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Item - Trapped in the Museum

Series: Risus: The Anything RPG — no. 2
Platform: Adobe Acrobat
Author: Schweighofer, Peter
Date: June 1, 2003
Length: 16 pages (57 sections plus rules, introduction and "further adventures" section)
Number of Endings: 2
User Summary: You are Jamie Douglas, a student of history. Near the end of a stressful semester, you mysteriously awaken in a sarcophagus in the local museum....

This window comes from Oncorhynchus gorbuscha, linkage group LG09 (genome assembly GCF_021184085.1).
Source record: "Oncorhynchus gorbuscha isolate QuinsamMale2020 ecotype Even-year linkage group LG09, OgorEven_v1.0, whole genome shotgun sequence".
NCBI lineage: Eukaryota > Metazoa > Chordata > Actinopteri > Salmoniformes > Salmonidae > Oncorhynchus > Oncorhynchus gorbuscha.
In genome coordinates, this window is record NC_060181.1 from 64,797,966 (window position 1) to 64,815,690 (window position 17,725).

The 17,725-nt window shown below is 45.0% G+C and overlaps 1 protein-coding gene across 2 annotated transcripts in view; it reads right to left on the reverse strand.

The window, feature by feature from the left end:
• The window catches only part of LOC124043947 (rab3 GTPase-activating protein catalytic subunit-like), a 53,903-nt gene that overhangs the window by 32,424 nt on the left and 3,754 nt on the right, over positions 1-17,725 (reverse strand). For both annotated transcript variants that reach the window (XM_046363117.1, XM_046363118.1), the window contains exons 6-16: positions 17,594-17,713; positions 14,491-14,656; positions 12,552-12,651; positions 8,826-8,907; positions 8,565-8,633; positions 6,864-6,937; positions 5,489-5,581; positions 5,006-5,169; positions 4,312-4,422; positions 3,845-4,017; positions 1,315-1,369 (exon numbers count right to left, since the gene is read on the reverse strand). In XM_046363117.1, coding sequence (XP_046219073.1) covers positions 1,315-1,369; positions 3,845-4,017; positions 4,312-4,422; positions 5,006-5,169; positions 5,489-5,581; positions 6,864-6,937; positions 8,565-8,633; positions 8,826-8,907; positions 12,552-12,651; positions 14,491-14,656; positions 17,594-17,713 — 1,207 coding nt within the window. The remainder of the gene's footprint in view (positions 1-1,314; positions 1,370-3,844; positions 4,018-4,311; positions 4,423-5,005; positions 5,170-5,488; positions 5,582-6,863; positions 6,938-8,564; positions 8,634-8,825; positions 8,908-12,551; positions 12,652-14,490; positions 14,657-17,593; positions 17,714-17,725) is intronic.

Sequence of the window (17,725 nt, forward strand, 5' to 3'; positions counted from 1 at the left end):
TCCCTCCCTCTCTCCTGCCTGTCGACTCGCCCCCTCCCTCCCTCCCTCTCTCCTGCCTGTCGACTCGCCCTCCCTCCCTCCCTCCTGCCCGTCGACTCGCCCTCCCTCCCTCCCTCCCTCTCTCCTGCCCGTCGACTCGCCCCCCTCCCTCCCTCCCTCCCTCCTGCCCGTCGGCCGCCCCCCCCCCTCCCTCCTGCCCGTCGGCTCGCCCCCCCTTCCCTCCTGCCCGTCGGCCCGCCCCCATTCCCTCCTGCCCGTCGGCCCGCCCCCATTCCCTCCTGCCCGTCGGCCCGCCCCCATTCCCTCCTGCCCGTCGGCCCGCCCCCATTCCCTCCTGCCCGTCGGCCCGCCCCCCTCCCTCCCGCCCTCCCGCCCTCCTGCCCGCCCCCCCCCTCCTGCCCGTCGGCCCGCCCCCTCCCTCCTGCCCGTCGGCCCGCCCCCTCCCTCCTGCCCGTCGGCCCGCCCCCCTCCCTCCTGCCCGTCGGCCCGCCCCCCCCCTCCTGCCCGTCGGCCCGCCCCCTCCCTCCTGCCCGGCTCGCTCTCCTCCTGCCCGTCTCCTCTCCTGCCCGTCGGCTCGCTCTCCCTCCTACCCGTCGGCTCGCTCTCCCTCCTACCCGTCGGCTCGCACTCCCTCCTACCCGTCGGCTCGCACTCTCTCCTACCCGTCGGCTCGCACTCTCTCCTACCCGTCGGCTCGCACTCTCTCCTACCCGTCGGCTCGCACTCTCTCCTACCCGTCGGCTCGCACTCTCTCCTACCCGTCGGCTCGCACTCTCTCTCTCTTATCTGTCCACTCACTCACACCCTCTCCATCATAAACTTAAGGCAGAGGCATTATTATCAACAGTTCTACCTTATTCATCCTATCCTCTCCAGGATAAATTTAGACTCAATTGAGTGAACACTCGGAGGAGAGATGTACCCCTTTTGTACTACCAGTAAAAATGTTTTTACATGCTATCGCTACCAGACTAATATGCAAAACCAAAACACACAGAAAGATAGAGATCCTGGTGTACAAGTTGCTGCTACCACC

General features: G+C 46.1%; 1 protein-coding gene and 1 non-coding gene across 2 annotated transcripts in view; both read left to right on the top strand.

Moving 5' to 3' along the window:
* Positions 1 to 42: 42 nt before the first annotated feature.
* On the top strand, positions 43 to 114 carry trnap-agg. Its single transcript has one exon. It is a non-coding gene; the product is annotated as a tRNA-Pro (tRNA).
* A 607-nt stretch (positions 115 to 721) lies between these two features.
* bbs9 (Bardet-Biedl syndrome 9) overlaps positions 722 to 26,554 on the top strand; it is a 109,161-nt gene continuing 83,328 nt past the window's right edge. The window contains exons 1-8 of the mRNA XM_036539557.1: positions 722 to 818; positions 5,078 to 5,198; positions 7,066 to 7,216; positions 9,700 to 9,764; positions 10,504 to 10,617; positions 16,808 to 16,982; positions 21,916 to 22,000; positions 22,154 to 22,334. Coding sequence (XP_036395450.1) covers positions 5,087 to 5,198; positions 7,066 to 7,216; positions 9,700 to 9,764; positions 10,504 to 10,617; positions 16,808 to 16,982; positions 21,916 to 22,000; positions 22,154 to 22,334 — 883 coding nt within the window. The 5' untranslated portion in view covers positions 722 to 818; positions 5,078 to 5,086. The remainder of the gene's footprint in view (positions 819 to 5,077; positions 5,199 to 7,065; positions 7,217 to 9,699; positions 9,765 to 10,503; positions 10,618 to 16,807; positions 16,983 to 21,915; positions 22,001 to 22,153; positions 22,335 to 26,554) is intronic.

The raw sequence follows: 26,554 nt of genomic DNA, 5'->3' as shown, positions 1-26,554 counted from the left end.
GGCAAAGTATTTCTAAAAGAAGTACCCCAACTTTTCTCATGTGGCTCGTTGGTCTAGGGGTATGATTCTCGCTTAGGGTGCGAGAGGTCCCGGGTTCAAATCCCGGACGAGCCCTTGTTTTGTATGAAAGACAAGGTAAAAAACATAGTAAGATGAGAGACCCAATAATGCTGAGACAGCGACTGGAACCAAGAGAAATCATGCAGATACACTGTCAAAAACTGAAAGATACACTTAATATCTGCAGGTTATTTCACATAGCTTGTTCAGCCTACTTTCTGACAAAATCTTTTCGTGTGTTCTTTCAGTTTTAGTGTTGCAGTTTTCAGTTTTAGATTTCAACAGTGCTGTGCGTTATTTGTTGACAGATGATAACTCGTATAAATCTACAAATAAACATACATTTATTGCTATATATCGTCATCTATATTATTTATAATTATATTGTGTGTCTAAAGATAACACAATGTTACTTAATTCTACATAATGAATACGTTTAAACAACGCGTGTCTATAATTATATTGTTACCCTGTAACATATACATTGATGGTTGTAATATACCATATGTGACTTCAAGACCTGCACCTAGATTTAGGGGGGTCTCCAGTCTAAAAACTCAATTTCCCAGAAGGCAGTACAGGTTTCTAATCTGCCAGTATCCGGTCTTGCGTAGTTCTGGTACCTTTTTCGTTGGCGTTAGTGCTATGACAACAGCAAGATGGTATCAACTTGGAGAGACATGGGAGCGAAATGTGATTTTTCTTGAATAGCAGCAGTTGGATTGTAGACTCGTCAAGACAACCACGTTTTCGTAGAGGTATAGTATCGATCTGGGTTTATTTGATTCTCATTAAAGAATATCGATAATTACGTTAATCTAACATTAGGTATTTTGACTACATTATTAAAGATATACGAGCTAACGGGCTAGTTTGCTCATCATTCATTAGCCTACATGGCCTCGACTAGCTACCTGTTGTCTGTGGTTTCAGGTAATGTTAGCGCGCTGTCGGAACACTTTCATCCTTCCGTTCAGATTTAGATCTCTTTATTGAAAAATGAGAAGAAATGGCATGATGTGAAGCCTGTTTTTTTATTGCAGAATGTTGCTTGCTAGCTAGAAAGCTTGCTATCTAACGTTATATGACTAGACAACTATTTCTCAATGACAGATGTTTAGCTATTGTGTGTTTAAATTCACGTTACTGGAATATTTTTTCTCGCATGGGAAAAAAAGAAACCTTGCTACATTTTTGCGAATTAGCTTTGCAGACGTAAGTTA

Demian's Thoughts: I had fairly high expectations for this adventure based on the quality of previous Risus offerings. Unfortunately, though, it appears that Peter Schweighofer is not as expert as S. John Ross at making good use of the Risus system or the solo adventure format. As in Schweighofer's earlier Star Wars Role-Playing Game adventure, Imperial Double-Cross, the player is given a lot of options, but these options have little impact on the story's momentum. Even though locations can be explored in different orders and the tale's final confrontation can play out in a large variety of ways with dramatically different outcomes, the adventure still feels extremely short and barely interactive. All roads eventually lead to one of the adventure's two endings, which are almost completely interchangeable, and the player almost always ends up with the same vague idea of what's been going on. This lack of player involvement could be tolerable if either the story or the gameplay were interesting, but neither is. The tale of mysterious goings-on in a museum by night couldn't be more tired, and there is no challenge to the gameplay; while there is some dice-rolling and combat, there is no real strategy to it, and reaching one of the endings is inevitable. I feel a bit guilty being so critical of this adventure -- after all, its author has generously given it away for free, and he has also long been a champion for the inclusion of solitaire adventures in role-playing games. Still, given his long advocacy of the format, it seems strange that Schweighofer doesn't make more interesting use of it; perhaps he is more comfortable writing ultra-short introductory adventures for rulebooks. In any case, I appreciate the thought, if not the actual fact, of this offering, and I hope that future adventures will contain a bit more substance.

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